FOUR Kenyan ministers, eight senior government officers and nine officials at state-owned companies complied with a directive from President Uhuru Kenyatta to take a leave of absence so a corruption probe can be completed.
Energy Secretary Davis Chirchir, Cabinet Secretary for Infrastructure and Transport Michael Kamau, Cabinet Secretary for Agriculture, Fisheries and Livestock Felix Koskei and Cabinet Secretary for Labour Kazungu Kambi agreed to step aside, Manoah Esipisu, a spokesman for the presidency, said in an e- mailed statement on Saturday. Acting secretaries to the 18- member cabinet have been appointed to take their place.
“This is just the beginning of an unwavering war against corruption,” Esipisu said. It is not the president’s “place to determine the guilt or otherwise” of officials named in the Ethics and Anti-Corruption Commission Report, he said.
More than 50 public officials may leave office to allow investigations to take place, the Law Society of Kenya said in an e-mailed statement. Kenyatta issued the directive after complaints from the Ethics and Anti-Corruption Commission, or EACC, that it’s “under siege” because of cases currently being investigated.
Officials adversely mentioned in the report, whether a “cabinet secretary, principal secretary, or chief executive of a state institution,” should “immediately step aside pending conclusion of the investigations of the allegations against them,” Kenyatta said during his state of the nation address Thursday.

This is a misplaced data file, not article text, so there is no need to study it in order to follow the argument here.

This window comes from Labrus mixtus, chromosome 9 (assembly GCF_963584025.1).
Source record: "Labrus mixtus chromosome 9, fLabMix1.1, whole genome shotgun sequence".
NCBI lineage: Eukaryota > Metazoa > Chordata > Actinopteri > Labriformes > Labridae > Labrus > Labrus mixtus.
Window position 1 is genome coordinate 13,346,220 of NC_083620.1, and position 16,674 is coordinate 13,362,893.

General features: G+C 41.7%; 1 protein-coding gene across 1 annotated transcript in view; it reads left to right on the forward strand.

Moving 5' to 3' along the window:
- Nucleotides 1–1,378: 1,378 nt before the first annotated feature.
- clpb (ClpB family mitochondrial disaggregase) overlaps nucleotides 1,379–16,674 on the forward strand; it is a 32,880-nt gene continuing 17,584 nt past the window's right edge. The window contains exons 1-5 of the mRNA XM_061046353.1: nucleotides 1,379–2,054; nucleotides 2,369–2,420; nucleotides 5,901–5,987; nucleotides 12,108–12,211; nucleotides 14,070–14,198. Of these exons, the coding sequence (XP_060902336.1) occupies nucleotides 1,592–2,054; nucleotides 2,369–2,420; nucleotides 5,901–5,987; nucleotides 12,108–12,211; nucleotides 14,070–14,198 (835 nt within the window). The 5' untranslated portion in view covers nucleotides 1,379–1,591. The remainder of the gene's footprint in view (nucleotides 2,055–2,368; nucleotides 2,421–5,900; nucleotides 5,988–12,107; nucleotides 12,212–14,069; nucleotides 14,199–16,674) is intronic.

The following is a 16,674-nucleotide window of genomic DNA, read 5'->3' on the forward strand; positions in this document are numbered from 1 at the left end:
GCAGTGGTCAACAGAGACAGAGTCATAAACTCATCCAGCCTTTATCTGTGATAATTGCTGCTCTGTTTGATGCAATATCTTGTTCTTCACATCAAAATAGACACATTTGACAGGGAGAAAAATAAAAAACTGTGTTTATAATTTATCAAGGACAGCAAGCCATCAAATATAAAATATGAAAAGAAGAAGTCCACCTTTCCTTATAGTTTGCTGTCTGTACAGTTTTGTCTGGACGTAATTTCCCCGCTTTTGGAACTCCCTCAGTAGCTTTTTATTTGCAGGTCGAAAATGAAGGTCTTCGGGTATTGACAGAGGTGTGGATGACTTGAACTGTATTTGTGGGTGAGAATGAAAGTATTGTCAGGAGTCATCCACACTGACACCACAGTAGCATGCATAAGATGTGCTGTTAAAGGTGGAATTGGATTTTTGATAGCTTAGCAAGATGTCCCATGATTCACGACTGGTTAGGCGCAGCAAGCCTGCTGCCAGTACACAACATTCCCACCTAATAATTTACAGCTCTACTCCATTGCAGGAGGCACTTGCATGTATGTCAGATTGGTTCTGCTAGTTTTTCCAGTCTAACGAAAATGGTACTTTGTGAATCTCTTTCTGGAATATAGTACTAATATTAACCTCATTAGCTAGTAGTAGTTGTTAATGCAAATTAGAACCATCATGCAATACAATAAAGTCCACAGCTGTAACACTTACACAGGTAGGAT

Chirchir, who already met with anti-graft officials over allegations he was involved in fraudulent activities when he served as a commissioner on the nation’s electoral body, denies any wrongdoing.
“I fully support the president in ensuring these investigations happen quickly and cases are settled once and for all,” Chirchir said by phone Friday. “Investigations should be conducted properly so that we separate reason from perception. I don’t like it when my family reads my name in the papers for months over these things.”
Kamau was out for a meeting when Bloomberg called for comment on Friday, according to a person who answered the telephone. A person who identified herself as Kambi’s personal assistant when Bloomberg called his office on Friday said the minister would return the call.
The EACC is also investigating county governors, principal secretaries and lawmakers for graft. The Council of Governors said Kenyatta’s directive for public officials to quit is a political statement and not linked to the fight against corruption, Nairobi-based Daily Nation reported on its Twitter Account.
The boards of state-owned companies have been ordered to urgently convene special meetings to appoint acting officers, the presidency said. The companies affected include the Agricultural Finance Corp., Geothermal Development Co., Nzoia Sugar Co., Kenya Airports Authority, Kenya Pipeline Co. and the National Social Security Fund, it said.
Kenya ranks 145 out of 177 nations on Berlin-based Transparency International’s Corruption Perception Index 2014 that measures perceived corruption around the world.
“This administration has identified corruption as a major cause of wastage, it’s one of the biggest issues facing the country,” Esipisu said by phone from Nairobi. “Ending wastage through corruption is the president’s priority.”